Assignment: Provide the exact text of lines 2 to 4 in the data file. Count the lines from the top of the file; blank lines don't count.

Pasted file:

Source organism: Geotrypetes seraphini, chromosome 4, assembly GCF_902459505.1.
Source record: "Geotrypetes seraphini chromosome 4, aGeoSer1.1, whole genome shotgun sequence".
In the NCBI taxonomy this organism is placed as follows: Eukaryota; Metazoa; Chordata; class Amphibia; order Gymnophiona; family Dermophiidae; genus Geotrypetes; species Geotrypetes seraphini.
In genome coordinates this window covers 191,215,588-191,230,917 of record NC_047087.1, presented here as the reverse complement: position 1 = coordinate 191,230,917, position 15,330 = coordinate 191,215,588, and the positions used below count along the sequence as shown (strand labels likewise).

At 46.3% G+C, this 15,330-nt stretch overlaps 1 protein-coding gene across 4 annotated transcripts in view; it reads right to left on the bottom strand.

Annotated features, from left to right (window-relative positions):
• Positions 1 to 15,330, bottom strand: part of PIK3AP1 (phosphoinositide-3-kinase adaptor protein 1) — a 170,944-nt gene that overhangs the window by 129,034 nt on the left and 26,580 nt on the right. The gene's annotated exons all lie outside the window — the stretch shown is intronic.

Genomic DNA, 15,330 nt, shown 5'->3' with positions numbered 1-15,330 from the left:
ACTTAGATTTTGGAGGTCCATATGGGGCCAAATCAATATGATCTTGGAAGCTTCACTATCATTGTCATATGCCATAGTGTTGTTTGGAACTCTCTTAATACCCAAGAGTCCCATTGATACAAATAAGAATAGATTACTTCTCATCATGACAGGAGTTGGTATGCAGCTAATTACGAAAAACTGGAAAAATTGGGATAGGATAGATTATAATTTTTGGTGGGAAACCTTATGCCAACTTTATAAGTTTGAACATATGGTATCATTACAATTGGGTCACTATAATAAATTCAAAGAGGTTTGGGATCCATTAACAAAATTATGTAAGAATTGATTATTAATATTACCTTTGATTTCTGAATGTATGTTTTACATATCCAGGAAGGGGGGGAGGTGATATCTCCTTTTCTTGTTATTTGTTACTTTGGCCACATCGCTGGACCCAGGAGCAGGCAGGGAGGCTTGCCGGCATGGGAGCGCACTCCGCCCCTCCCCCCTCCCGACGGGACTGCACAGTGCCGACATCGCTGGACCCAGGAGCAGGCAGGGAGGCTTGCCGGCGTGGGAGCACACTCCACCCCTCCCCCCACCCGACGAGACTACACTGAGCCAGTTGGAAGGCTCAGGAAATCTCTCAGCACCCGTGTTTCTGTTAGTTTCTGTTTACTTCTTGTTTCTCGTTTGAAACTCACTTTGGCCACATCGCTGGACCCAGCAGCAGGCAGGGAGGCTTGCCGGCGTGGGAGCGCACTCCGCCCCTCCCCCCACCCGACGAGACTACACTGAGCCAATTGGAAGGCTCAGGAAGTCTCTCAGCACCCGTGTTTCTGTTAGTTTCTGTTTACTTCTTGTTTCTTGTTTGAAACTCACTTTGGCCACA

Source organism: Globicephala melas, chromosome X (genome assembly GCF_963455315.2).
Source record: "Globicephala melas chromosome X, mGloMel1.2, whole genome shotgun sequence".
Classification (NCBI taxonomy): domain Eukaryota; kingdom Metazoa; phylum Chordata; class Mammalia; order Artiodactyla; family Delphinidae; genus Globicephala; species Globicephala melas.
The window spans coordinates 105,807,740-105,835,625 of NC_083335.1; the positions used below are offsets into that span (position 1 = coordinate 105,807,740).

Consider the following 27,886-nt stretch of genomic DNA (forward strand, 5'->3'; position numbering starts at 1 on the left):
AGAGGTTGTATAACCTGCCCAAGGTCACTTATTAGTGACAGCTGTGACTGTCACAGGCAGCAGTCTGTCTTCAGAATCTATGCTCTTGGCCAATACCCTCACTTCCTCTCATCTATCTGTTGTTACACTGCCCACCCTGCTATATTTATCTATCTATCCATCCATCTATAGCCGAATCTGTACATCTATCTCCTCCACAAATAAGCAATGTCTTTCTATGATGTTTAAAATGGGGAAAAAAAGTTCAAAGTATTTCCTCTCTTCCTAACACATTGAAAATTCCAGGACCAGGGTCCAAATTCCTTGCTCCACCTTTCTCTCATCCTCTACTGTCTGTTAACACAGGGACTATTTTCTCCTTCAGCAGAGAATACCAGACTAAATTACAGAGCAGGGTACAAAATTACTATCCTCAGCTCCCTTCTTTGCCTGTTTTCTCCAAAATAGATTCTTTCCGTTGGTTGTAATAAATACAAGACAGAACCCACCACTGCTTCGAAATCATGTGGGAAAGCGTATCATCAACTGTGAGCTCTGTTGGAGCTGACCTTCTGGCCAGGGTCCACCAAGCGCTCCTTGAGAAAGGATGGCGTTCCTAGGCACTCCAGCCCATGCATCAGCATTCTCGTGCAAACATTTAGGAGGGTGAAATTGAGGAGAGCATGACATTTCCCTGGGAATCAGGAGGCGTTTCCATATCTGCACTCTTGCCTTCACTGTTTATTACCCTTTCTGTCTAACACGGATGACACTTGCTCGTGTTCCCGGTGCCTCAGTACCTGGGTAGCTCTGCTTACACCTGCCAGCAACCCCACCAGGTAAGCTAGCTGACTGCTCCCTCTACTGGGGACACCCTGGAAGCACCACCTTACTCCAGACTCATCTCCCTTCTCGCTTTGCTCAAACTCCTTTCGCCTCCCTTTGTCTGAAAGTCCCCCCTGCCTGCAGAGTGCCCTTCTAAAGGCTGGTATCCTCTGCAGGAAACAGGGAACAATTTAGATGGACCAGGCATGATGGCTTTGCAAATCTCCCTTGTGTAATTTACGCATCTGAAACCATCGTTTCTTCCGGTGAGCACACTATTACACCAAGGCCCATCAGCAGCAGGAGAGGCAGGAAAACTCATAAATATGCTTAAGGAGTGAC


Source record: "Geotrypetes seraphini chromosome 4, aGeoSer1.1, whole genome shotgun sequence".
In the NCBI taxonomy this organism is placed as follows: Eukaryota; Metazoa; Chordata; class Amphibia; order Gymnophiona; family Dermophiidae; genus Geotrypetes; species Geotrypetes seraphini.
In genome coordinates this window covers 191,215,588-191,230,917 of record NC_047087.1, presented here as the reverse complement: position 1 = coordinate 191,230,917, position 15,330 = coordinate 191,215,588, and the positions used below count along the sequence as shown (strand labels likewise).